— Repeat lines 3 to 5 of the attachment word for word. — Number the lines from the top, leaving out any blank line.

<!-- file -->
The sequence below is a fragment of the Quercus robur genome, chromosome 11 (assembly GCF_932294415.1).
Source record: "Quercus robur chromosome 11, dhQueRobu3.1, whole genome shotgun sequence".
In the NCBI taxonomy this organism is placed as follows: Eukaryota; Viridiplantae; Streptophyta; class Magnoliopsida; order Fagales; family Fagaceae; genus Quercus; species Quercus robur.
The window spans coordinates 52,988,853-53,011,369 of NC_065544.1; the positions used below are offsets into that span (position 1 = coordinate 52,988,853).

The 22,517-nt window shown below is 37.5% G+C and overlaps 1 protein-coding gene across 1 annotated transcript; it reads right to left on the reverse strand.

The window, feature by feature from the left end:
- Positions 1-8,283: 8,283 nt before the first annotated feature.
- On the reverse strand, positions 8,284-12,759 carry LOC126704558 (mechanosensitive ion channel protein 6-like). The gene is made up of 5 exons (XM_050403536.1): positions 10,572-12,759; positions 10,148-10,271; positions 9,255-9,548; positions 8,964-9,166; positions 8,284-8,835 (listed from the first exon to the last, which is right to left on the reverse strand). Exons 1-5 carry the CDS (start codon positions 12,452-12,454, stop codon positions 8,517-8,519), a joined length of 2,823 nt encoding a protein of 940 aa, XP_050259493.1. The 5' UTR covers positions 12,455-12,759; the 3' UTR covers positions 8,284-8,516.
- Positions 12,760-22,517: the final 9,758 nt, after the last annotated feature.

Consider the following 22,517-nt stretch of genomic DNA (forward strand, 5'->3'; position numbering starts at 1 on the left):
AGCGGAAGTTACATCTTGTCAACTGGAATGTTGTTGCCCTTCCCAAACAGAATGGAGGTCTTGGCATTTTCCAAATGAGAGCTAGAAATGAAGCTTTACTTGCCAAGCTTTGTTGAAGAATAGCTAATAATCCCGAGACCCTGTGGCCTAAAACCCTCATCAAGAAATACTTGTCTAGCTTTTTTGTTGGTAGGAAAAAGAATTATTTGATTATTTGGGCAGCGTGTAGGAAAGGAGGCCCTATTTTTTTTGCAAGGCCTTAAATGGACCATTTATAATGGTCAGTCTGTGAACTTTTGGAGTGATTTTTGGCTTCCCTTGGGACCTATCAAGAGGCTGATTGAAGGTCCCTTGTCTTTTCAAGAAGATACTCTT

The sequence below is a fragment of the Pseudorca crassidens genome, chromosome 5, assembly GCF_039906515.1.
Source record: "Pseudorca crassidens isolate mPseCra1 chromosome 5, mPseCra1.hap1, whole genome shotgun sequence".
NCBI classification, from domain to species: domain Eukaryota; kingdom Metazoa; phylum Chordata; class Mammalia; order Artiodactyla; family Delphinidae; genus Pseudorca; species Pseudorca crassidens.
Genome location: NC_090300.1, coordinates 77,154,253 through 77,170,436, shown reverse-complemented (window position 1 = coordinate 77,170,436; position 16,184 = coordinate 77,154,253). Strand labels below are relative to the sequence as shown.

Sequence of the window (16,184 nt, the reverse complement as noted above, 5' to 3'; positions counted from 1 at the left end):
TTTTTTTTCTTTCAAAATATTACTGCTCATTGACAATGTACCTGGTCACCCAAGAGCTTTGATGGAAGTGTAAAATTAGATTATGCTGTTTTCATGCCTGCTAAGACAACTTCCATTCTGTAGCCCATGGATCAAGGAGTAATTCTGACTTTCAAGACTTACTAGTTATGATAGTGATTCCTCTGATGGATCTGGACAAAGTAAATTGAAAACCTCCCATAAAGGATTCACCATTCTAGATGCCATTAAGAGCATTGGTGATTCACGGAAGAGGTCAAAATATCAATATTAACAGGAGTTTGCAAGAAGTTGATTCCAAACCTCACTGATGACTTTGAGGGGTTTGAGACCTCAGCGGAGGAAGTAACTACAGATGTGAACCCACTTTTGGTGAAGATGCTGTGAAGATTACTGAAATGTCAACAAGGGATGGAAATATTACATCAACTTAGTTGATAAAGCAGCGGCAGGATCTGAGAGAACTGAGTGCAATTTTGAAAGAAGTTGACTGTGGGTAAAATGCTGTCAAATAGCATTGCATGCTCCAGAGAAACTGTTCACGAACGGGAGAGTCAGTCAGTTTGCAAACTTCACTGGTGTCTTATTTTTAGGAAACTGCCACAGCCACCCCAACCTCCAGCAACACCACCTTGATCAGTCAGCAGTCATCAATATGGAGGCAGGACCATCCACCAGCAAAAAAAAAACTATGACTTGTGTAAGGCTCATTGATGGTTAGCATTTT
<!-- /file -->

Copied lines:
In the NCBI taxonomy this organism is placed as follows: Eukaryota; Viridiplantae; Streptophyta; class Magnoliopsida; order Fagales; family Fagaceae; genus Quercus; species Quercus robur.
The window spans coordinates 52,988,853-53,011,369 of NC_065544.1; the positions used below are offsets into that span (position 1 = coordinate 52,988,853).

The 22,517-nt window shown below is 37.5% G+C and overlaps 1 protein-coding gene across 1 annotated transcript; it reads right to left on the reverse strand.